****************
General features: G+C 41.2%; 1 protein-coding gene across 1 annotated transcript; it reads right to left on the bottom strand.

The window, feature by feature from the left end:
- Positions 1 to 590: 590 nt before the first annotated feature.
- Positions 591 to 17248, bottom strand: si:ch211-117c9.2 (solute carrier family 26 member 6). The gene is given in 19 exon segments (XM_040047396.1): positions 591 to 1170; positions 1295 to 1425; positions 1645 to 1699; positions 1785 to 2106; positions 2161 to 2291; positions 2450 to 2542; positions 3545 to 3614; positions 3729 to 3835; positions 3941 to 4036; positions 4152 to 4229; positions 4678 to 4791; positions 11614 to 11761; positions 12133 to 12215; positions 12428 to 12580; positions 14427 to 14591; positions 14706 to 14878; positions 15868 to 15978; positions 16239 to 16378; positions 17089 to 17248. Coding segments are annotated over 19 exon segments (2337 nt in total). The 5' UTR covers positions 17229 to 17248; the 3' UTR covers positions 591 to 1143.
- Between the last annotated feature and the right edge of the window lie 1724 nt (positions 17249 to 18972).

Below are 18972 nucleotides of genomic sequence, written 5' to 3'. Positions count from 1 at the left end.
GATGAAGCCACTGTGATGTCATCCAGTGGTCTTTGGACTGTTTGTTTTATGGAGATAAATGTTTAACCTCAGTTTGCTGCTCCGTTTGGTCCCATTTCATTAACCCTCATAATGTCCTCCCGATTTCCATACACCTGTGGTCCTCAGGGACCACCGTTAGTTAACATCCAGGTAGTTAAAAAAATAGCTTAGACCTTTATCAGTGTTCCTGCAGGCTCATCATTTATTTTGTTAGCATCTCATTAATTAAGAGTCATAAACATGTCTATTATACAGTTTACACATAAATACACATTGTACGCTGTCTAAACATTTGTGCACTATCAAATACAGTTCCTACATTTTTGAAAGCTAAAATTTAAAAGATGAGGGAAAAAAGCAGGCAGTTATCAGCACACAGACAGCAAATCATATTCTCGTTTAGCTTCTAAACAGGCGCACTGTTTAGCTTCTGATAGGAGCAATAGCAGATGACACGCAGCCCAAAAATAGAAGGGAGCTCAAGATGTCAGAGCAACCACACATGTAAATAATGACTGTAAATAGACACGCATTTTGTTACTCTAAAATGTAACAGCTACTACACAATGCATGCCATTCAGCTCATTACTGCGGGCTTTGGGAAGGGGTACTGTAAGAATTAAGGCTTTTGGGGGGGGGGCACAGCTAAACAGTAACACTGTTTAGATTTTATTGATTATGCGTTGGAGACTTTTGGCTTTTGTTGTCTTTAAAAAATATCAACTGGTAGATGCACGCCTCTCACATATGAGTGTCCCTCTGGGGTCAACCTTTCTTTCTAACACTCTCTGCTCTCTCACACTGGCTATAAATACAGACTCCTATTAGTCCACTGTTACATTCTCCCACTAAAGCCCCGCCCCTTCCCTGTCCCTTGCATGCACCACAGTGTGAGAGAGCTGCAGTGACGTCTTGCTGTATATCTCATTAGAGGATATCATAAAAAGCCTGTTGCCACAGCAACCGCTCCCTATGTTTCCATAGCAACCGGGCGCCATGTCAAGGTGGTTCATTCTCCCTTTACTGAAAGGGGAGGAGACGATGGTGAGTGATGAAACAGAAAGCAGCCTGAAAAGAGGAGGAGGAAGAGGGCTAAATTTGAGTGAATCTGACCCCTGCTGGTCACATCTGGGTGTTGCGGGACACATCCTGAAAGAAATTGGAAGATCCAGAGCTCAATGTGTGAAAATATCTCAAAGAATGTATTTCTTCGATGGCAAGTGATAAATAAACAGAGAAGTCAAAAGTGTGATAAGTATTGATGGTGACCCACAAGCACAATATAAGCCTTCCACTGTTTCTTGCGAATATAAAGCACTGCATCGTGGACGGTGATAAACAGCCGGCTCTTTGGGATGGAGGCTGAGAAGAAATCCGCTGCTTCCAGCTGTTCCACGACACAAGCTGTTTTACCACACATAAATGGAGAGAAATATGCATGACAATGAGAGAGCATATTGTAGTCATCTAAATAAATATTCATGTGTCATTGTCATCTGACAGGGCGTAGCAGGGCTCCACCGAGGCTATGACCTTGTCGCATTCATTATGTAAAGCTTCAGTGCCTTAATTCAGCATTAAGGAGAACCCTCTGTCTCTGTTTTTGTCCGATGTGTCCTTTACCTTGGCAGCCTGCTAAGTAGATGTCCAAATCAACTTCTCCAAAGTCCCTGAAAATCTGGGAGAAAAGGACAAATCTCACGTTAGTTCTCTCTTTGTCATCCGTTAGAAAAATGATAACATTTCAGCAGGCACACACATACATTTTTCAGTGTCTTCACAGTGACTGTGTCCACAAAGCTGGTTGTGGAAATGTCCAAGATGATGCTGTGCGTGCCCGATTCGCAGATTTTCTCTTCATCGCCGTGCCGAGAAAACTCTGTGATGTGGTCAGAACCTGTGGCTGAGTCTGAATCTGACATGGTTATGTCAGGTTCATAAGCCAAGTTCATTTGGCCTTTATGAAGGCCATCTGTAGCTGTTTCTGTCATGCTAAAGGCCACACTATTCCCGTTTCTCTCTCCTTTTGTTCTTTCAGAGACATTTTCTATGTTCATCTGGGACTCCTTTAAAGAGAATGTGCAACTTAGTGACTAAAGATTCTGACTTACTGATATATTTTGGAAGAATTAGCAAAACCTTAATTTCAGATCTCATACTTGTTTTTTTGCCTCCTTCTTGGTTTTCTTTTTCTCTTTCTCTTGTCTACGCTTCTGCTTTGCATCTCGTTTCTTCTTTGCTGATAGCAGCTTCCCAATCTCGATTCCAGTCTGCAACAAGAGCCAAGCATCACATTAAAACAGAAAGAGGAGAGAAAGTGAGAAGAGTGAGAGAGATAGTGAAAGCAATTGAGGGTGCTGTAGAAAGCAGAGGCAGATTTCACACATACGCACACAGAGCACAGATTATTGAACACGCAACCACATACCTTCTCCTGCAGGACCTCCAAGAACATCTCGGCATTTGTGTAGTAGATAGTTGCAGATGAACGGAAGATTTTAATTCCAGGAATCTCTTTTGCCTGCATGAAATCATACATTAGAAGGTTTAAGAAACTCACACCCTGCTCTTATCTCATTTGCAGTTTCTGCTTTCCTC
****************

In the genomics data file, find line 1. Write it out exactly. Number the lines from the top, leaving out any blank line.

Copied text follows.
General features: G+C 41.2%; 1 protein-coding gene across 1 annotated transcript; it reads right to left on the bottom strand.